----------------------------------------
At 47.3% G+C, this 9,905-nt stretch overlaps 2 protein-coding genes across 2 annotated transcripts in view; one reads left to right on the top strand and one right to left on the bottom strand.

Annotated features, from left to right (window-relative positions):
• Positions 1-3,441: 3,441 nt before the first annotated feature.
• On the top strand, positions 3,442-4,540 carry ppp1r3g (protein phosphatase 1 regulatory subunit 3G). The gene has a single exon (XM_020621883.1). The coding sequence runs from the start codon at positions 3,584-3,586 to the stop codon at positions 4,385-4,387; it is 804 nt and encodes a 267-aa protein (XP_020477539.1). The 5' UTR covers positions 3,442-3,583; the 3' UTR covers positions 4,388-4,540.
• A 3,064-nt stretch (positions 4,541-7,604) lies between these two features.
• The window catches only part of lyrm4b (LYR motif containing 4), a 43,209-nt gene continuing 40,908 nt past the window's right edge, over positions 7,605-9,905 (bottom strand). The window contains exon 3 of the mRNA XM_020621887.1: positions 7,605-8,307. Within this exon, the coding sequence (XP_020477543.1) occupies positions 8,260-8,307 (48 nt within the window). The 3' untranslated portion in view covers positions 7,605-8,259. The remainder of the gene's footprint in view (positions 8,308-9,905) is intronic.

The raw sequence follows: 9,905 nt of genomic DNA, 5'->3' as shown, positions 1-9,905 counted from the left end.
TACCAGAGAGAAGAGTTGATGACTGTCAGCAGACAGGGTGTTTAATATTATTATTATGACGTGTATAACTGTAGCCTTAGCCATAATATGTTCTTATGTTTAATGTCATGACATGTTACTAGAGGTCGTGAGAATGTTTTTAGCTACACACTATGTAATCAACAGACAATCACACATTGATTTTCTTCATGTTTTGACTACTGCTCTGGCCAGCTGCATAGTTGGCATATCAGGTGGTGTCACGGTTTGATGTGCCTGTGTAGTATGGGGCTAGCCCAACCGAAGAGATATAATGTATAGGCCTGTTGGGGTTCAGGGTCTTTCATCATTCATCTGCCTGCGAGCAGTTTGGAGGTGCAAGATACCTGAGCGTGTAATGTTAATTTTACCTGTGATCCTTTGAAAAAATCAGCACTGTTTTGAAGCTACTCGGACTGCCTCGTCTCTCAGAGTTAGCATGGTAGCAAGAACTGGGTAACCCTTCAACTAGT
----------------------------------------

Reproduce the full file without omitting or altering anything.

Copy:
At 47.3% G+C, this 9,905-nt stretch overlaps 2 protein-coding genes across 2 annotated transcripts in view; one reads left to right on the top strand and one right to left on the bottom strand.

Annotated features, from left to right (window-relative positions):
• Positions 1-3,441: 3,441 nt before the first annotated feature.
• On the top strand, positions 3,442-4,540 carry ppp1r3g (protein phosphatase 1 regulatory subunit 3G). The gene has a single exon (XM_020621883.1). The coding sequence runs from the start codon at positions 3,584-3,586 to the stop codon at positions 4,385-4,387; it is 804 nt and encodes a 267-aa protein (XP_020477539.1). The 5' UTR covers positions 3,442-3,583; the 3' UTR covers positions 4,388-4,540.
• A 3,064-nt stretch (positions 4,541-7,604) lies between these two features.
• The window catches only part of lyrm4b (LYR motif containing 4), a 43,209-nt gene continuing 40,908 nt past the window's right edge, over positions 7,605-9,905 (bottom strand). The window contains exon 3 of the mRNA XM_020621887.1: positions 7,605-8,307. Within this exon, the coding sequence (XP_020477543.1) occupies positions 8,260-8,307 (48 nt within the window). The 3' untranslated portion in view covers positions 7,605-8,259. The remainder of the gene's footprint in view (positions 8,308-9,905) is intronic.

The raw sequence follows: 9,905 nt of genomic DNA, 5'->3' as shown, positions 1-9,905 counted from the left end.
TACCAGAGAGAAGAGTTGATGACTGTCAGCAGACAGGGTGTTTAATATTATTATTATGACGTGTATAACTGTAGCCTTAGCCATAATATGTTCTTATGTTTAATGTCATGACATGTTACTAGAGGTCGTGAGAATGTTTTTAGCTACACACTATGTAATCAACAGACAATCACACATTGATTTTCTTCATGTTTTGACTACTGCTCTGGCCAGCTGCATAGTTGGCATATCAGGTGGTGTCACGGTTTGATGTGCCTGTGTAGTATGGGGCTAGCCCAACCGAAGAGATATAATGTATAGGCCTGTTGGGGTTCAGGGTCTTTCATCATTCATCTGCCTGCGAGCAGTTTGGAGGTGCAAGATACCTGAGCGTGTAATGTTAATTTTACCTGTGATCCTTTGAAAAAATCAGCACTGTTTTGAAGCTACTCGGACTGCCTCGTCTCTCAGAGTTAGCATGGTAGCAAGAACTGGGTAACCCTTCAACTAGT